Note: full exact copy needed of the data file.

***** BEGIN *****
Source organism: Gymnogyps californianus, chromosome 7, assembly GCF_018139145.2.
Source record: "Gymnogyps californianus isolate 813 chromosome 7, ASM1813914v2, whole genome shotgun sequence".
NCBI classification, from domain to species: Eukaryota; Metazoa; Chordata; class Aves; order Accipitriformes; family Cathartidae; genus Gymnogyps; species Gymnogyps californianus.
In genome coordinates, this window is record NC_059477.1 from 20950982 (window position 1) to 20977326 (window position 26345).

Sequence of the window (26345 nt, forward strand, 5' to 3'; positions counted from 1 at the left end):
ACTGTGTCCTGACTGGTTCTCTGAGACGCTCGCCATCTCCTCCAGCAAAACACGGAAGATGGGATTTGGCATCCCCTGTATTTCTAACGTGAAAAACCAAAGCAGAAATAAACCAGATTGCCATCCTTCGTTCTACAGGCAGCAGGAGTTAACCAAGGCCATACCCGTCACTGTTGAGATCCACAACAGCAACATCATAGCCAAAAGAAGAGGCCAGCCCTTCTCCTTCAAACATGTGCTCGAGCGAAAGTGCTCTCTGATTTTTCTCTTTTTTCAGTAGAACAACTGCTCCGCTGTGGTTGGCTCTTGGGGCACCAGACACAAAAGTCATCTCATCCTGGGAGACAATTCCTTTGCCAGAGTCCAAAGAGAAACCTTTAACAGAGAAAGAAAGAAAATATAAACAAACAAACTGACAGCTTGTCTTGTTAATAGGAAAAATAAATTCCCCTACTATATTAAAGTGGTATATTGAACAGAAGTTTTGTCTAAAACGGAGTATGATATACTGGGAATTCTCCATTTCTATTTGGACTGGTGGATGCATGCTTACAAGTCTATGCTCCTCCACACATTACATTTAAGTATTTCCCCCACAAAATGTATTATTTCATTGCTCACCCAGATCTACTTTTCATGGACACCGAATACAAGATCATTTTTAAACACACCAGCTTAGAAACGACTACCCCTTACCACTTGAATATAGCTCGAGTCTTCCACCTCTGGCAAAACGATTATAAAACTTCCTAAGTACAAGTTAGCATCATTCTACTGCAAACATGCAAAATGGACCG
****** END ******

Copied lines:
Source organism: Gymnogyps californianus, chromosome 7, assembly GCF_018139145.2.
Source record: "Gymnogyps californianus isolate 813 chromosome 7, ASM1813914v2, whole genome shotgun sequence".
NCBI classification, from domain to species: Eukaryota; Metazoa; Chordata; class Aves; order Accipitriformes; family Cathartidae; genus Gymnogyps; species Gymnogyps californianus.
In genome coordinates, this window is record NC_059477.1 from 20950982 (window position 1) to 20977326 (window position 26345).

Sequence of the window (26345 nt, forward strand, 5' to 3'; positions counted from 1 at the left end):
ACTGTGTCCTGACTGGTTCTCTGAGACGCTCGCCATCTCCTCCAGCAAAACACGGAAGATGGGATTTGGCATCCCCTGTATTTCTAACGTGAAAAACCAAAGCAGAAATAAACCAGATTGCCATCCTTCGTTCTACAGGCAGCAGGAGTTAACCAAGGCCATACCCGTCACTGTTGAGATCCACAACAGCAACATCATAGCCAAAAGAAGAGGCCAGCCCTTCTCCTTCAAACATGTGCTCGAGCGAAAGTGCTCTCTGATTTTTCTCTTTTTTCAGTAGAACAACTGCTCCGCTGTGGTTGGCTCTTGGGGCACCAGACACAAAAGTCATCTCATCCTGGGAGACAATTCCTTTGCCAGAGTCCAAAGAGAAACCTTTAACAGAGAAAGAAAGAAAATATAAACAAACAAACTGACAGCTTGTCTTGTTAATAGGAAAAATAAATTCCCCTACTATATTAAAGTGGTATATTGAACAGAAGTTTTGTCTAAAACGGAGTATGATATACTGGGAATTCTCCATTTCTATTTGGACTGGTGGATGCATGCTTACAAGTCTATGCTCCTCCACACATTACATTTAAGTATTTCCCCCACAAAATGTATTATTTCATTGCTCACCCAGATCTACTTTTCATGGACACCGAATACAAGATCATTTTTAAACACACCAGCTTAGAAACGACTACCCCTTACCACTTGAATATAGCTCGAGTCTTCCACCTCTGGCAAAACGATTATAAAACTTCCTAAGTACAAGTTAGCATCATTCTACTGCAAACATGCAAAATGGACCG